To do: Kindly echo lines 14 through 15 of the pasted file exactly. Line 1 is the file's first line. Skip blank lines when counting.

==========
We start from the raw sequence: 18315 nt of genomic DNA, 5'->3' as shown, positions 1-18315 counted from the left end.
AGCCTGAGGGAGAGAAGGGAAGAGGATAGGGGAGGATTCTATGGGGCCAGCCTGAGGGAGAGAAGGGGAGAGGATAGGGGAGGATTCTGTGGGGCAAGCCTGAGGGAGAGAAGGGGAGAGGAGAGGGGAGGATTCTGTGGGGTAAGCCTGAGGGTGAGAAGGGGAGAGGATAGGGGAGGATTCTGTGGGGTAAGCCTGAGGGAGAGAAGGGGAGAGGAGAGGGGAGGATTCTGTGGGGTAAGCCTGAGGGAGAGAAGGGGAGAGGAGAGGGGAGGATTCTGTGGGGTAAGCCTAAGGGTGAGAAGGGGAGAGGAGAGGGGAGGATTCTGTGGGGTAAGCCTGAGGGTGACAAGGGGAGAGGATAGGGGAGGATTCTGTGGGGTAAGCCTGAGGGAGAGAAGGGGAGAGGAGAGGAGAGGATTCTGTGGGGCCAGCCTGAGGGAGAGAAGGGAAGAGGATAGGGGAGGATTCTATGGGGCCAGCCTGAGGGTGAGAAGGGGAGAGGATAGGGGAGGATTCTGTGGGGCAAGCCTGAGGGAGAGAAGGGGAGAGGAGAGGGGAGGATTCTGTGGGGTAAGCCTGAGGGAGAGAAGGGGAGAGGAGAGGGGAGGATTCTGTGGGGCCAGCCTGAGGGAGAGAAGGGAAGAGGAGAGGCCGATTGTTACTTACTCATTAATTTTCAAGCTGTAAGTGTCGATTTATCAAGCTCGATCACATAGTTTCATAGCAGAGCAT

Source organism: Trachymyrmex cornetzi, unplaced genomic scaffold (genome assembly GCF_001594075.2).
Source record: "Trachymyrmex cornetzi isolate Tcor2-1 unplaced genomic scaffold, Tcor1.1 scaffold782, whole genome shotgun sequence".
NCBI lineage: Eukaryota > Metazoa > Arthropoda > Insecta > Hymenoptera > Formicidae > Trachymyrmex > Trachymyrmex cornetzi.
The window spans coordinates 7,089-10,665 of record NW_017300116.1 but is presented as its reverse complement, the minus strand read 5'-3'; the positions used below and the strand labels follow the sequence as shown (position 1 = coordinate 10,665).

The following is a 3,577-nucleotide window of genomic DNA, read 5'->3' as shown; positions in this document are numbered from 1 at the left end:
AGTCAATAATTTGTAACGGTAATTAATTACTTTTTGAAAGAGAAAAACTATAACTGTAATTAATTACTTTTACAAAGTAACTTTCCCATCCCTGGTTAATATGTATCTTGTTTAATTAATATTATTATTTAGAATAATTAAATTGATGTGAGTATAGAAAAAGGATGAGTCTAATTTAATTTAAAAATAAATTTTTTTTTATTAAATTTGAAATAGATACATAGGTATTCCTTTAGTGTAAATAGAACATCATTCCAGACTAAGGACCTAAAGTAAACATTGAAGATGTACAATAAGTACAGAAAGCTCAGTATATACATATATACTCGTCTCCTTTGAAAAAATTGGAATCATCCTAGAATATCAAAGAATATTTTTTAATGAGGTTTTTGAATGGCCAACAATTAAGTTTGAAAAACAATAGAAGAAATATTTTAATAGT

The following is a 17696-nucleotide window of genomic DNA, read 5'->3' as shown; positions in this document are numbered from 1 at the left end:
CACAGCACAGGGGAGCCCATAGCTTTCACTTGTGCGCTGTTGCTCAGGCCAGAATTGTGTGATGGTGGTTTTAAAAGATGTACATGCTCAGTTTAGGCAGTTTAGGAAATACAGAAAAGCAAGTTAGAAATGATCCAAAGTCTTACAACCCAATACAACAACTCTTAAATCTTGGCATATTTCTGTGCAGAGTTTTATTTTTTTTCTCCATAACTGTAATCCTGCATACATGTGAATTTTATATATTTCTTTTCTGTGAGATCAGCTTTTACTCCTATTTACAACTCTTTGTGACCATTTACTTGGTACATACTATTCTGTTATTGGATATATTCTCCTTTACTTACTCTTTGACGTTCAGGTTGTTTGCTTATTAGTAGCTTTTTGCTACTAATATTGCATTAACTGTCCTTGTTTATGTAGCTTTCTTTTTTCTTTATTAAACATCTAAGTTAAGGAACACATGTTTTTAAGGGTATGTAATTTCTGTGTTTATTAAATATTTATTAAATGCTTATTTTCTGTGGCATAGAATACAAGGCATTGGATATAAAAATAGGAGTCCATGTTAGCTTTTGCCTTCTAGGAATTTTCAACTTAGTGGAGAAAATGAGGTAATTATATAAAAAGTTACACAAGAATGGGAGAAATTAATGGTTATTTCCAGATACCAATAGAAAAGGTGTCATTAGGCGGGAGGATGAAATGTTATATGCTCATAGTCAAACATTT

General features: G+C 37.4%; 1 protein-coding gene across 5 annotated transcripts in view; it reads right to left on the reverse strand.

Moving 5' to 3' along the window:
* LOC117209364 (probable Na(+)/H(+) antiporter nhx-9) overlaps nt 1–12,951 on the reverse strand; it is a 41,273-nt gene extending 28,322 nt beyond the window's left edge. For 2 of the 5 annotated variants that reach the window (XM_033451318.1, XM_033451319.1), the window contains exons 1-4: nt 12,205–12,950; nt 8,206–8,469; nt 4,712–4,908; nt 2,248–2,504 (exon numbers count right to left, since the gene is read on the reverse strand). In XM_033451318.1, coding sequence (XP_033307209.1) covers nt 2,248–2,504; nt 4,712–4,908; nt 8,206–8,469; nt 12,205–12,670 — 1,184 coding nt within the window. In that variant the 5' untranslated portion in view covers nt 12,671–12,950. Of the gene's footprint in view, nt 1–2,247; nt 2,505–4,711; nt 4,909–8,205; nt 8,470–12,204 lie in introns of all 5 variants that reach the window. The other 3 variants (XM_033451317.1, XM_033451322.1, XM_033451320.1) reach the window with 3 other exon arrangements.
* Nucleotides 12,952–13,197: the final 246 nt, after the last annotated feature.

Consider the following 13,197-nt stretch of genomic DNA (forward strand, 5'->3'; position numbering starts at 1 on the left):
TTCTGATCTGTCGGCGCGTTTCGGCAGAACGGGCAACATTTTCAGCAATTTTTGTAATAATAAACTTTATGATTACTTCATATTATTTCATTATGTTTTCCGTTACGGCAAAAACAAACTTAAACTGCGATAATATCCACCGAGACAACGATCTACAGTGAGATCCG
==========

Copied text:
* Nucleotides 12,952–13,197: the final 246 nt, after the last annotated feature.

Consider the following 13,197-nt stretch of genomic DNA (forward strand, 5'->3'; position numbering starts at 1 on the left):